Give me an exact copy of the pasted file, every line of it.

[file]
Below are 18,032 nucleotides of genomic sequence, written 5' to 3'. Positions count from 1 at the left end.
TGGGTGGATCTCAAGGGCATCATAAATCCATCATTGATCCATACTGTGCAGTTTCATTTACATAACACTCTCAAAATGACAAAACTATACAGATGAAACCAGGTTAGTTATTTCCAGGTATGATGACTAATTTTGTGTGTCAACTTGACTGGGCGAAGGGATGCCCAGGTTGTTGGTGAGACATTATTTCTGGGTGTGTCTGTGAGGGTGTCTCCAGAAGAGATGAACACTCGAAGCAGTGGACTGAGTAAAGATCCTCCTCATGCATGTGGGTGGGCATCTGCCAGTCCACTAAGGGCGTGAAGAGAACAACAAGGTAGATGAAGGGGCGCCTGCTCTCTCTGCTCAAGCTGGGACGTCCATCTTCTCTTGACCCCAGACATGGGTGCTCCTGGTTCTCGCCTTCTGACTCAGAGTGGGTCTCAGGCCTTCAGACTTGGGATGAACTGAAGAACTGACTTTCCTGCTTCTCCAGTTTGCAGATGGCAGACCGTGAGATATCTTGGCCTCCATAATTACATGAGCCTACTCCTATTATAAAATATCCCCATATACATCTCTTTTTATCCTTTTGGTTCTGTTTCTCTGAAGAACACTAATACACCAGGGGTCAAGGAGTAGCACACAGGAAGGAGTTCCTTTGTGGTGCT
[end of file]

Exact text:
Below are 18,032 nucleotides of genomic sequence, written 5' to 3'. Positions count from 1 at the left end.
TGGGTGGATCTCAAGGGCATCATAAATCCATCATTGATCCATACTGTGCAGTTTCATTTACATAACACTCTCAAAATGACAAAACTATACAGATGAAACCAGGTTAGTTATTTCCAGGTATGATGACTAATTTTGTGTGTCAACTTGACTGGGCGAAGGGATGCCCAGGTTGTTGGTGAGACATTATTTCTGGGTGTGTCTGTGAGGGTGTCTCCAGAAGAGATGAACACTCGAAGCAGTGGACTGAGTAAAGATCCTCCTCATGCATGTGGGTGGGCATCTGCCAGTCCACTAAGGGCGTGAAGAGAACAACAAGGTAGATGAAGGGGCGCCTGCTCTCTCTGCTCAAGCTGGGACGTCCATCTTCTCTTGACCCCAGACATGGGTGCTCCTGGTTCTCGCCTTCTGACTCAGAGTGGGTCTCAGGCCTTCAGACTTGGGATGAACTGAAGAACTGACTTTCCTGCTTCTCCAGTTTGCAGATGGCAGACCGTGAGATATCTTGGCCTCCATAATTACATGAGCCTACTCCTATTATAAAATATCCCCATATACATCTCTTTTTATCCTTTTGGTTCTGTTTCTCTGAAGAACACTAATACACCAGGGGTCAAGGAGTAGCACACAGGAAGGAGTTCCTTTGTGGTGCT